Tag: forensics

DEFCON - Modding Stuff

Podcast: The Art Of Hiring Hackers

Podcast: Play in new window | Download ()Subscribe: Apple Podcasts | Android | Email | Google Podcasts | Stitcher | TuneIn | RSS | https://www.securityledger.com/subscribeThe Black Hat and DEFCON security conferences wrapped up last week in Las Vegas. Most of the media attention was (naturally) focused on the content of the presentations – including talks on the security of consumer electronics, automobiles and, of course, on the privacy implications of the recently revealed NSA surveillance program PRISM. But for the companies that pay money to send staff to these shows, the content of the talks is only one draw. Black Hat and DEFCON also serve a lesser known, but equally important role as magnets for some of the world’s top talent in obscure disciplines like reverse engineering, vulnerability research, application security analysis and more. Come August, any organization with a dog in the cyber security fight (and these days, that’s […]

Crowdstrike

Don’t Call It A Hack Back: Crowdstrike Unveils Falcon Platform

Lots of aspiring technology start-ups dream of getting their product written up in The New York Times or Wall Street Journal when it launches. For Crowdstrike Inc. a two year-old security start-up based in Laguna Niguel, California, media attention from the papers of record hasn’t been an issue. This reporter counted twelve articles mentioning the company in The Times in the last year, and another two reports in The Journal. Much of that ink has been spilled on stories related to Crowdstrike research on sophisticated attacks, or the company’s all-star executive team, including former McAfee executives George Kurtz (CEO) and Dmitri Alperovitch (CTO), as well as former FBI cybersecurity chief Shawn Henry (Crowdstrike’s head of services), who left the Bureau in April, 2012 to join the company. For much of that time, Crowdstrike has been known mostly as a security services and intelligence firm, but the goal was always to […]

The U.S. Military's Osprey

Report: Chinese Hackers Pinch Advanced Weapons Designs

A Washington Post story on Sunday cited a confidential report prepared by the Pentagon that claims “Chinese hackers” have compromised systems storing data on the design of more than two dozen major U.S. weapons systems. The report, prepared for the Pentagon’s senior brass by the Defense Science Board, warns that the intrusions have given China’s People’s Liberation Army (PLA) a leg up on the U.S., and a boost in efforts to modernize its own military for use in a possible, future conflict, The Post reported. Many of the breaches that led to theft of sensitive data occurred at private defense contractors, or at firms that acted as subcontractors to them, the report said. No specific incidents or companies are named in the report. However, the main outlines of it echo reports of leaks of classified information on weapons systems going back more than three years. In April, 2009, for example, […]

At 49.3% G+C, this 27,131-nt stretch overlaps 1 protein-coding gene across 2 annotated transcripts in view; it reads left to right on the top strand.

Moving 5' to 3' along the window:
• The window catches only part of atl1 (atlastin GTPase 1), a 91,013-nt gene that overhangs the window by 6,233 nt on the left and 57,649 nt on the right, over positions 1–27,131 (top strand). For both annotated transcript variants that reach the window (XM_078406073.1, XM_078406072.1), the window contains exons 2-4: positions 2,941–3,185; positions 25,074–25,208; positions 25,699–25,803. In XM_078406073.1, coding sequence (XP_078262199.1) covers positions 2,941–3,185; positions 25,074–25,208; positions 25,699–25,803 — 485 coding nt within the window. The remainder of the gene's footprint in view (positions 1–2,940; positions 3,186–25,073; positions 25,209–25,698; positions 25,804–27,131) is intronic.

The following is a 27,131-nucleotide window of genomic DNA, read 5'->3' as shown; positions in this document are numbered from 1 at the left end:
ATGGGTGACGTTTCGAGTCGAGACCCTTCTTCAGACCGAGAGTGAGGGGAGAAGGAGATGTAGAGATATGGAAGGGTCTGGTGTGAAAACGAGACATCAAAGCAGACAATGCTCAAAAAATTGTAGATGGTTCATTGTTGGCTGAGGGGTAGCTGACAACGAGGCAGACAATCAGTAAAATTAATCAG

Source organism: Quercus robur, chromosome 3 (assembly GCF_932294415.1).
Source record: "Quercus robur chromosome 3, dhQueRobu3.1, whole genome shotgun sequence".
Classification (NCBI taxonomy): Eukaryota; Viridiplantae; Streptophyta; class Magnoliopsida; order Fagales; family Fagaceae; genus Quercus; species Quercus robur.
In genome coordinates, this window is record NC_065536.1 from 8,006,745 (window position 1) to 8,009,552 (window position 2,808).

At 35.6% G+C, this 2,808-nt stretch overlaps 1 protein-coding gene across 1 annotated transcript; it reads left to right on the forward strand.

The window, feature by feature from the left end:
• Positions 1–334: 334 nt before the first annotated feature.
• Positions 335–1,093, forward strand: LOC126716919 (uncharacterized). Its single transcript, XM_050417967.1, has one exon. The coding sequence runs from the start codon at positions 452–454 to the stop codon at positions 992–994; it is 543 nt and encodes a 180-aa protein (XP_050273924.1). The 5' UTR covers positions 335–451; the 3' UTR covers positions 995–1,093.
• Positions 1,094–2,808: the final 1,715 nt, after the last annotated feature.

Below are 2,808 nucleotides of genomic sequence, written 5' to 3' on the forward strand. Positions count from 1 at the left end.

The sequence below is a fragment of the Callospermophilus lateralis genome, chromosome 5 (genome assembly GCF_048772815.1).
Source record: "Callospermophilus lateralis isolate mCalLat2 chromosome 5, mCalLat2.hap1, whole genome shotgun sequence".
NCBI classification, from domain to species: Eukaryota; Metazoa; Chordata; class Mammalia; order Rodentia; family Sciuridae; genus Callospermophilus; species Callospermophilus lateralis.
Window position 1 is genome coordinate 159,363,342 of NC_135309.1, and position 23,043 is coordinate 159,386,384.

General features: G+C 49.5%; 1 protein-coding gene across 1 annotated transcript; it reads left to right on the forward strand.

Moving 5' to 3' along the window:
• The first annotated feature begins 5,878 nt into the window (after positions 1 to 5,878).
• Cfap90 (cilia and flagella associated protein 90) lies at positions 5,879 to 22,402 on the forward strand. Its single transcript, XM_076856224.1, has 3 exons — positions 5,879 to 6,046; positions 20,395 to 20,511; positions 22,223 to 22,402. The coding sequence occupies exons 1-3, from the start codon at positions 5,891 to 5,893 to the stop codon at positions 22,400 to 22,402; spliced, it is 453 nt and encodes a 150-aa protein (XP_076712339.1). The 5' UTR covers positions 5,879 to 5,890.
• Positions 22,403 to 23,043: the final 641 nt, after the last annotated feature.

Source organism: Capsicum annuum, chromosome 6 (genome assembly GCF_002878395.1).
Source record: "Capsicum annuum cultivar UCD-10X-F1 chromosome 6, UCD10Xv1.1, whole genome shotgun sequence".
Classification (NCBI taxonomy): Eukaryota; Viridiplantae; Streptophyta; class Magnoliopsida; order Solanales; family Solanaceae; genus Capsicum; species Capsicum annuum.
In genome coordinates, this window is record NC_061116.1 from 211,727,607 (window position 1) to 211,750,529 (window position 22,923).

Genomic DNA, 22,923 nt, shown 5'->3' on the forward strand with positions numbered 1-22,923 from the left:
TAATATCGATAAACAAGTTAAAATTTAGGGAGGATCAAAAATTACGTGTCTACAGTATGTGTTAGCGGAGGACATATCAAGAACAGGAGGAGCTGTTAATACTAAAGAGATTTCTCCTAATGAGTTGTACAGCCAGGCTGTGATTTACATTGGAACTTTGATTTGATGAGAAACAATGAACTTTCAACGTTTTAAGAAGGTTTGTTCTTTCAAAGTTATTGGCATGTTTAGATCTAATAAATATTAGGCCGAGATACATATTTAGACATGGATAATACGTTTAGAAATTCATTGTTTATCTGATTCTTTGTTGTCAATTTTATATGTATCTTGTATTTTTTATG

Podcast: The Big Truth – Responding To Sophisticated Attacks

If you work at a rank and file corporation in the U.S. or Europe, stories like those about the breach at the defense contractor Qinetiq are terrifying. Here’s a company that’s on the bleeding edge of technology, making autonomous vehicles and other high-tech gadgetry for the U.S. Military. Despite that, it finds itself the hapless victim of a devastating cyber breach that lasts – by all accounts – for months, or years. In the end, the attackers (likely linked to China’s People’s Liberation Army) make off with the company’s intellectual property (likely all of it) and, soon, defense contractors in Mainland China start turning out devices that look eerily similar to the ones Qinetiq makes. Ouch! If a company like Qinetiq can’t stop an attack by advanced persistent threats (APT) – or whatever name you want to use –  what hope do overworked IT admins at rank and file enterprises […]

CrowdOptic - London Olympics

Meet The Software That Helped Catch The Boston Bombers

With one suspect in the Boston Marathon bombings dead and another on the run IN CUSTODY!  the global, collective effort to identify those responsible for the crime has ended, and focus shifted to apprehending PROSECUTING Dzhokhor A. Tsarnaev, 19. He and his older brother, Tamerlan Tsarnaev, 26,  were the subject of a massive manhunt, culminating in a firefight in the suburb of Watertown, Massachusetts, that killed the older Tsarnaev brother and set of a massive, daylong manhunt that shut down the metropolitan Boston area.(*) So how did crowdsourcing fare in the effort to catch the two? You’d have to say: not too well. High-profile collaborative efforts to crowdsource public images of the Boston Marathon bombing site, like those organized by the group 4Chan, assembled intriguing collections of material and clocked impressive pageviews (3.4 million and counting). In the end, those efforts yielded some clues: the type of clothing worn by the suspects, […]